The Iraqi army in Mosul has also been praised by others for improving security. A news forum user named Abu-Sa'ad wrote that the Iraqi army succeeded in bringing back security. "He [Ghannam] managed, despite a young age, to achieve miracles and bring life back to the university ," he wrote (alhadbaa.in-goo.com, December 16, 2010). He added that car show rooms were reopened in the industrial districts, which were controlled by insurgent groups in the pasts. "The fear barrier was broken by the citizens, as shown by conferences attended by hundreds of shaykhs in Mosul," he wrote.
Local television broadcast an appeal by General al-Ghannam to the shaykhs of the different Sunni Arab tribes in the region asking them not to support the insurgents, as the insurgents make no distinction between Muslims and non-Muslims in their attacks.
Al-Ghannam said the situation improved greatly after 2010. "The situation was bad in 2007, 2008, 2009. But after 2010 we had a good security plan with the police. All units are under our command. You can see this university is much better with thousands of students coming from Kurdistan, South-Iraq, Christians and Muslims." He even claimed Christians were returning. "The patriarch thanked me in a letter, the churches are open and thousands of people go to these celebrations."
However, the fact that al-Ghannam was appointed by Iraqi Prime Minister Nuri al-Maliki as the Second Division commander has resulted in problems with the local provincial authorities. The provincial governor accused the Iraqi army of torturing demonstrators and shooting civilians. Mosul governor Atheel al-Nujaifi asked for the removal of al-Ghannam, a request the Iraqi prime minster refused (Niqash.org, March 2).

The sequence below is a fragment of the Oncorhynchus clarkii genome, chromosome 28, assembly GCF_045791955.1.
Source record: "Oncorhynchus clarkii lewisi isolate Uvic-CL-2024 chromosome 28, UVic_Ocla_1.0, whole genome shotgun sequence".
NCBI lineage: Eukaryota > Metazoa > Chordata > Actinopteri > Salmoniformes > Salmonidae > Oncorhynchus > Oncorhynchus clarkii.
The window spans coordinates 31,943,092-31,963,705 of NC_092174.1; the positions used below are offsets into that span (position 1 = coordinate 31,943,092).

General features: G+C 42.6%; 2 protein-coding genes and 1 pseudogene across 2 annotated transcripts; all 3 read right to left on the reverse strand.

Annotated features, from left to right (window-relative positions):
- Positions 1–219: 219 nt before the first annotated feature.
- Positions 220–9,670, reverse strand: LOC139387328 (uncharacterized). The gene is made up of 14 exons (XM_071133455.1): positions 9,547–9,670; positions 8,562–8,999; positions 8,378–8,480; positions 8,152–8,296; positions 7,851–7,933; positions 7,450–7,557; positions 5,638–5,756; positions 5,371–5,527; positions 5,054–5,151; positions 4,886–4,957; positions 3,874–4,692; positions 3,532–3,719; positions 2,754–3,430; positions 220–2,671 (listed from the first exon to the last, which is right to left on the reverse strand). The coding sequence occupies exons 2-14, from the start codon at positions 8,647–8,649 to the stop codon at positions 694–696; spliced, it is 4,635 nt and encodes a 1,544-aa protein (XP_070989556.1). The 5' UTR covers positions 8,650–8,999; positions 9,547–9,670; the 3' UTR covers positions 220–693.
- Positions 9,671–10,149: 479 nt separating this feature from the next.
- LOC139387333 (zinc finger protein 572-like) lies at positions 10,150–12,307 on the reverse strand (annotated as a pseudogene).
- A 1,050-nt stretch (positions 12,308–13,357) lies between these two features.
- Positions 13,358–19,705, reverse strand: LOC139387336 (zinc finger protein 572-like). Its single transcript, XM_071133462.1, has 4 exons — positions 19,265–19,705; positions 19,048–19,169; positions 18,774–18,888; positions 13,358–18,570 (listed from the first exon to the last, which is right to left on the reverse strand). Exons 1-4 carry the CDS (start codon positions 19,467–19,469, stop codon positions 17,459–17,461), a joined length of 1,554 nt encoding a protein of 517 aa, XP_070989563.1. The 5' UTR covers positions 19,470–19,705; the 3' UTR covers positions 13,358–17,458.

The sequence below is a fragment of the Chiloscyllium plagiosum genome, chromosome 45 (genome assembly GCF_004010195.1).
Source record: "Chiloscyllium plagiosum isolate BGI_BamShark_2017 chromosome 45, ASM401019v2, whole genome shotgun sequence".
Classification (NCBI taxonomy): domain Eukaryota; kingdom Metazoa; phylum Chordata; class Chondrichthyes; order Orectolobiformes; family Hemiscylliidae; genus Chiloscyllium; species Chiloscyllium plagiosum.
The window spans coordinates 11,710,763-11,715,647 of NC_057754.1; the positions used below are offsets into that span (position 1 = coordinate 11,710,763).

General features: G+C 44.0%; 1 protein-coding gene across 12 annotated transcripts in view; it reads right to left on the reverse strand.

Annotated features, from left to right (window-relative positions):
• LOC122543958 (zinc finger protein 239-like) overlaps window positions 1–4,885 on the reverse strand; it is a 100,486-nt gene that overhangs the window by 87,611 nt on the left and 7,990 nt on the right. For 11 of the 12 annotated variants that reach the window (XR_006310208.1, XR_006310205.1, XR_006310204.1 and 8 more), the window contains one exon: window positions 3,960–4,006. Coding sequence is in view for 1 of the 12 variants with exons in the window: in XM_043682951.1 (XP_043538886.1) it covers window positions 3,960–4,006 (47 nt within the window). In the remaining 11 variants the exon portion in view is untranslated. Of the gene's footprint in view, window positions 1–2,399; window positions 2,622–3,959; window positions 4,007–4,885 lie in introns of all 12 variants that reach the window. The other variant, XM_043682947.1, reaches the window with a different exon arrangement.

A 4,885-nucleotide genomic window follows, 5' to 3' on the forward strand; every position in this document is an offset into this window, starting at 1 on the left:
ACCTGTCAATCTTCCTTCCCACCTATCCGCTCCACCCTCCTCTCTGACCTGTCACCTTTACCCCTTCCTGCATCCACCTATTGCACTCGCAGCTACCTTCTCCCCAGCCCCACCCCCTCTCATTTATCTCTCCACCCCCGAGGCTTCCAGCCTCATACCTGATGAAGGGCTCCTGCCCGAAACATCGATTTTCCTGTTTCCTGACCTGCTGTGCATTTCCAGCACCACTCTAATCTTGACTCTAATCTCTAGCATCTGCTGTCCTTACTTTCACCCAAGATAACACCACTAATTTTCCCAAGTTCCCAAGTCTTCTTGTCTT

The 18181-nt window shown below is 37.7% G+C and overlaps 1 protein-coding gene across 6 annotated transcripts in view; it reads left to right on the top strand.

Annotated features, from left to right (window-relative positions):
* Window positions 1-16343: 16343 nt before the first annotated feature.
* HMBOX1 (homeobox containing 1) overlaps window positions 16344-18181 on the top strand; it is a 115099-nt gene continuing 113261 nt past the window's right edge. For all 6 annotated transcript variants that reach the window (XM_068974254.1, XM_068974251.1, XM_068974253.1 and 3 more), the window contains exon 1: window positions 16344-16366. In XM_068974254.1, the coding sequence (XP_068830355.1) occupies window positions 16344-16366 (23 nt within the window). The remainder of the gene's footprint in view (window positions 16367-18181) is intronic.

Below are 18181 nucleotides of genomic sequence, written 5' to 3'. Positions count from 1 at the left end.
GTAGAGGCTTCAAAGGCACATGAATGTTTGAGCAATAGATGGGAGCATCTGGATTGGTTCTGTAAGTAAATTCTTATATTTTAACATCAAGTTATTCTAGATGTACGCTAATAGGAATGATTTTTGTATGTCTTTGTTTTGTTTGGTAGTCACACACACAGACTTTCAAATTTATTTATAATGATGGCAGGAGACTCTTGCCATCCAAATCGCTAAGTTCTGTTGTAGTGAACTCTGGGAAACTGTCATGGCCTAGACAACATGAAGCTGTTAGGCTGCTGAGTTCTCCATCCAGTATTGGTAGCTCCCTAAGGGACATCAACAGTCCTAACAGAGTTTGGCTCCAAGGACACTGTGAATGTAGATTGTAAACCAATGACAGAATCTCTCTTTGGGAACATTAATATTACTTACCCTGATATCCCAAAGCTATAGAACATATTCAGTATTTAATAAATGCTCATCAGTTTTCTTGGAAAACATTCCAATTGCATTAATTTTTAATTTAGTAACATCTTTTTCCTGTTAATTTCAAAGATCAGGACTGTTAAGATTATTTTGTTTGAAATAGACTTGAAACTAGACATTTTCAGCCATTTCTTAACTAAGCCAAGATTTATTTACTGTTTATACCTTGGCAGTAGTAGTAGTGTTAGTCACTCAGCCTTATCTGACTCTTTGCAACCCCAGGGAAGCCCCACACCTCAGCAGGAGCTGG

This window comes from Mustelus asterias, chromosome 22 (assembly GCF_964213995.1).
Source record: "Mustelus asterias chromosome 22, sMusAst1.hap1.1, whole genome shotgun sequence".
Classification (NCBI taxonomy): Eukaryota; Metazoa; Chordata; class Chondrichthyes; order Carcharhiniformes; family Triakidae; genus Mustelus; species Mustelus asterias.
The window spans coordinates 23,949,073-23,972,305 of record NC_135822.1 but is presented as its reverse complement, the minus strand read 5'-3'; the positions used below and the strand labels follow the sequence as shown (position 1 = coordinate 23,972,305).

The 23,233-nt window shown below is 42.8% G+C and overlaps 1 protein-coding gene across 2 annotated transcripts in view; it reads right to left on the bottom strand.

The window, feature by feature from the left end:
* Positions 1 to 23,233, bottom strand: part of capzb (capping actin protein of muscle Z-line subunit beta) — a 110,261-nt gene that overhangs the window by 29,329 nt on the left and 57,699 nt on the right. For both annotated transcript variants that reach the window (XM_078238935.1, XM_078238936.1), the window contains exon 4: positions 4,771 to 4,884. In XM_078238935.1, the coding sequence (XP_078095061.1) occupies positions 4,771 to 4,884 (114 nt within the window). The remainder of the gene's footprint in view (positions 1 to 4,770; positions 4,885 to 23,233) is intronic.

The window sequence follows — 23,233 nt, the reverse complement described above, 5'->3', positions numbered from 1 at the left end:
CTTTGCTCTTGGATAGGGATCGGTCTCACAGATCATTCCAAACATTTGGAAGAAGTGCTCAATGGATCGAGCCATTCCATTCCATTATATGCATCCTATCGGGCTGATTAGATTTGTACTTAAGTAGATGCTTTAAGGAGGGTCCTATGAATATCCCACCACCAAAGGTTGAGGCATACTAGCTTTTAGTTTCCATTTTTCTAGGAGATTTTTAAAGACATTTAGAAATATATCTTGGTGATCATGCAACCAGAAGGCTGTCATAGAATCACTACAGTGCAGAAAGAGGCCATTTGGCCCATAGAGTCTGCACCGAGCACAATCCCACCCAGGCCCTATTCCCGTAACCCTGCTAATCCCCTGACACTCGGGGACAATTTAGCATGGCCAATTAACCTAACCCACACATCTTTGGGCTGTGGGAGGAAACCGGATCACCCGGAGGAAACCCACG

Al-Nujaifi asked the military to end the closing of al-Ahrar square, where demonstrations took place against the U.S. Army presence in Iraq from April 9 to April 26 (Aswataliraq.info, April 27). The Iraqi army claims Ba'athists and insurgents were behind the recent demonstrations (Dar al-Hayat, April 27). According to former deputy governor Khasro Gorran, the alleged Ba'athists were trying to use the recent demonstrations against the army.
Niniwa's governor and his allies see the Iraqi army as a pro-Iranian Shiite dominated occupation army over which the Sunni Arabs have no control. "The governor wants the Iraqi army under his control, but the Iraqi army wants the army controlled by its commanders. That's why the governor is spreading rumors that the army is Iranian, but this is not true," said Colonel Rewbar Younis Abdullah, who heads the Fifth Brigade of the Iraqi Army's Second Division in Mosul.
According to al-Hadba party member Dildar Zebari, the Second Brigade "is a tool in the hands of Maliki" and his State of Law party which "didn't receive any seats during the provincial elections and the parliamentary elections in Mosul."
Despite security improvements and political tensions, Islamist and nationalist insurgents still play a major role in Mosul. The overt presence of insurgent groups has decreased, but these groups have simply gone underground and focused on more criminal activities like kidnapping, extortion and assassinations (Niqash.org, April 6).
1. Interview with Nasser Ahmad al-Ghannam, May 3, 2011.
2. Interview with counterterrorism official in Erbil, May 10, 2011.
3. See musingsoniraq.blogspot.com/2010/02/casualties-in-mosul-continue-to-drop-in.html.
4. Interview with Dildar Zebari, deputy chairman of the local provincial council in Mosul and member of the al-Hadba party. Al-Hadba is allied with the Iraqiya list that failed to form the government.
5. Interview with Niniwa's former deputy governor Khasro Gorran and head of the second-largest party in Mosul, the Kurdish Brotherhood list, May 6, 2011.